100 Triathlons
Go to the early blogs to read how I got into triathlons. Click on any picture to enlarge it. I'm now in USA Triathlon's Century Club; go to
"It is not the critic who counts, not the man who points out how the strong man stumbles, or where the doer of deeds could have done better. The credit belongs to the man who is actually in the arena, whose face is marred by dust and sweat and blood...who at the worst, if he fails, at least fails while daring greatly." Theodore Roosevelt 1910

Sunday, July 25, 2010

Reflections on # 100

On July 20, 2010, I completed my 100th triathlon. I stumbled on this upcoming event several years ago when I totaled all the race numbers I had saved over the years (with the race data inscribed on them). At that time it was a very surprising 72 which in turn provided me with a goal of 100 in the not too distant future. Looking back at the 100 Triathlons I've done, you can view the statistics:

1 Mini-Sprint Tri (my first triathlon; see earlier post)
1 Team event: 1993 Chicago Sun Times Triathlon; Team Ameritech, 2nd place (I did the 25 mile bike leg in a thunderstorm on Lake Shore Drive)
22 Olympic distance Tris (St. Anthony's Triathlon 10 times)
76 Sprint Triathlons (plus 1 fun triathlon, the 2001 New Year's Day Hair of the Dog Triathlon put on by the St. Pete Maddogs. Sandy & I did it together on our tandem bike.)

Medal Count:
Firsts - 12, Seconds - 8, Thirds - 10
No penalties ever, No DNFs, 2 flat tires (same race!)

But I think the greatest part of competing in this sport is all the great people I have met. My wife Sandy has been extremely supportive, emotionally with encouragement, physically by being there, and nutritionally with her wonderful meals. (Pic on left is from the 2000 Sanibel Triathlon)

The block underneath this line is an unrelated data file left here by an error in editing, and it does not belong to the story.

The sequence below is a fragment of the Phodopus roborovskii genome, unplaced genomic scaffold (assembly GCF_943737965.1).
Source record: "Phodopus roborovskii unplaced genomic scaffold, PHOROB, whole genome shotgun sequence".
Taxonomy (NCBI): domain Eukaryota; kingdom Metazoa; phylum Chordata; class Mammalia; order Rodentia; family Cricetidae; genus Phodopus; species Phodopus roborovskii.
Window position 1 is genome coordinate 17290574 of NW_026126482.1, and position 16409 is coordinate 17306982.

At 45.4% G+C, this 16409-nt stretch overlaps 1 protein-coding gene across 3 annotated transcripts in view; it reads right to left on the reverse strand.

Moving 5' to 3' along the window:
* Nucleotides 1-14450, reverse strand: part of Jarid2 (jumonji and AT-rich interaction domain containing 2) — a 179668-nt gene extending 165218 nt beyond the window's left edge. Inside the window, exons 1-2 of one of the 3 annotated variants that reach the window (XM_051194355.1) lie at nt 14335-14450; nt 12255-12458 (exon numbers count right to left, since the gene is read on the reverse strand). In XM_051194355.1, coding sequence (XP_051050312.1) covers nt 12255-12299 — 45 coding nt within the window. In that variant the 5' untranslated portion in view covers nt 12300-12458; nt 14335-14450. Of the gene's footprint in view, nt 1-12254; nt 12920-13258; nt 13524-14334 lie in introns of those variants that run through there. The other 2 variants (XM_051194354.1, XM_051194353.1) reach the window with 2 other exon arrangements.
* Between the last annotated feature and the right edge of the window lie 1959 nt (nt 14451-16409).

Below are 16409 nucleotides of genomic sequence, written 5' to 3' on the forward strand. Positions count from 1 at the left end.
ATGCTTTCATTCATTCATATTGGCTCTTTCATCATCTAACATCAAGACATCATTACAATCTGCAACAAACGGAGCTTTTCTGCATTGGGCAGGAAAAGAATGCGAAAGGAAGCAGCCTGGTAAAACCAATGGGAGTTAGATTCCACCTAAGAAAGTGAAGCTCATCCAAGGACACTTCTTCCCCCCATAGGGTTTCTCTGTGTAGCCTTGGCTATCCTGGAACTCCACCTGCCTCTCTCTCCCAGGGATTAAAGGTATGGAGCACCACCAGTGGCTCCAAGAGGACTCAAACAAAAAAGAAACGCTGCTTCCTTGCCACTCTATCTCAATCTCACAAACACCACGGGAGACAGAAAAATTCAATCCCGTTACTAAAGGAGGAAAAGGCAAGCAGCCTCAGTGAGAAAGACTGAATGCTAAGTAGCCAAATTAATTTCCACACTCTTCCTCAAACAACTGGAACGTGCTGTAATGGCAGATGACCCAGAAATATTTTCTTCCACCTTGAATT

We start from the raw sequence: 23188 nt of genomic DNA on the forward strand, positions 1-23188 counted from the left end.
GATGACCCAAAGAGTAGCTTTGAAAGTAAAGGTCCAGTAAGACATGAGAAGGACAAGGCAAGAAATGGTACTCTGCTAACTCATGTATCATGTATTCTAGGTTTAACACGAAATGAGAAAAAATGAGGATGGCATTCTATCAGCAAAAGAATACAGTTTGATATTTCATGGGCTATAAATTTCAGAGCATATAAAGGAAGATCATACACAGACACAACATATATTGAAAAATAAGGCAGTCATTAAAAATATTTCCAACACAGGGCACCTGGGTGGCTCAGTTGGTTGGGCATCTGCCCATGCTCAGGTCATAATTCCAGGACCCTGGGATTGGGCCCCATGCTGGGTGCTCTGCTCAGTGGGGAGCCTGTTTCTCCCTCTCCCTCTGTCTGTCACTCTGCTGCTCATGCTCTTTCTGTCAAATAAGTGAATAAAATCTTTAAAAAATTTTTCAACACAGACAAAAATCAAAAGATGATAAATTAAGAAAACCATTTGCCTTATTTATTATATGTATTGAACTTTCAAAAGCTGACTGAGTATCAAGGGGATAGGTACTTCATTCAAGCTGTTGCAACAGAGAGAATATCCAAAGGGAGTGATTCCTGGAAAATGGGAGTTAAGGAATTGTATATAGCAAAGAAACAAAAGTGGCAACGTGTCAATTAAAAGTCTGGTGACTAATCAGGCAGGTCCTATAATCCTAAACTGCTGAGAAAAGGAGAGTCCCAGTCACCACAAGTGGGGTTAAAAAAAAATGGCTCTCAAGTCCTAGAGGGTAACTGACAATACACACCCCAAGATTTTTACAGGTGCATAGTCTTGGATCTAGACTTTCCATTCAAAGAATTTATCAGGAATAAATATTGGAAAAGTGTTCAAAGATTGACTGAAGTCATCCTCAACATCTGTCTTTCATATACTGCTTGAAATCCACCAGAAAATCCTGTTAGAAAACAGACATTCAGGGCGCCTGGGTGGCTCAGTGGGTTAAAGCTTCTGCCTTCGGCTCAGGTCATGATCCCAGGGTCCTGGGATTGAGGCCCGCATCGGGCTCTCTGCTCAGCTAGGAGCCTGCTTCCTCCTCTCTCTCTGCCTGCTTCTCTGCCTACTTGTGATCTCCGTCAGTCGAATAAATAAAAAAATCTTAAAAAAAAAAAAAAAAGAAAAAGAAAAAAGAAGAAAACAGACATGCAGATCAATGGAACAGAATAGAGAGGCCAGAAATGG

Others who contributed to my success are my friend & occasional coach, Jeff Cuddeback (pic below with former pupil Olympian Hunter Kemper), his wife, Dr. Kim Watson, who got me back in shape after a broken collarbone in 1995 and several other injuries,
Alec & Lera Rukosuev (National Training Center coaches) for their advice over the years, the late Jim Ward (for years the oldest Ironman World Champion), Bruce & Maddie Olster, David Sanborn of David's World Cycle, for his continued support, Race Directors Fred Sommers/CFT Sommer Sports, Zahid Buttar/Buttar.com, and Rob Wallace/Tigershark Endurance Events, USA Triathlon for their guidance & management of this young & growing sport (when I joined it was Tri-Fed USA), the St. Pete Maddogs Triathlon Club, all the wonderful volunteers and referees like Charlie Crawford who labor on hot Sundays so we can race, and many others who I've met over the years. And a big thank you to the fine people at Hammer Nutrition for the wonderful products that I used for many years. Their free guidebook is a great resource for endurance athletes. http://www.hammernutrition.com/
One of the neatest experiences I've had was when a co-worker, Hollie Finley (pic on left), asked me to coach her in her first triathlon. Over several months, we found her a bike and the accessories and did practice rides and transition rehearsals. She then did her first race at Moss Park.

Looking ahead, I've just signed up for the Atlantic Coast Half-ironman Triathlon on October 17 at Ameila Island, Florida (just north of Jacksonville). This will be my first half-iron race (1.2 mile swim, 56 mile bike, 13.1 mile run).

People ask me why I did 100 triathlons. It’s not like I planned on doing one or two and then moving on. I look upon triathlon as a fountain of youth; something that will keep me fit and moving for the rest of my life. But endless training with no goal is to me without purpose. Triathlons, whatever distance, give you a point and a goal to achieve, if just to have a good time. After all 17 years and 100 triathlons, I still get excited on race mornings. I also still say to myself during the swim, bike and run, "Boy, is this great!"! That's why I keep going.

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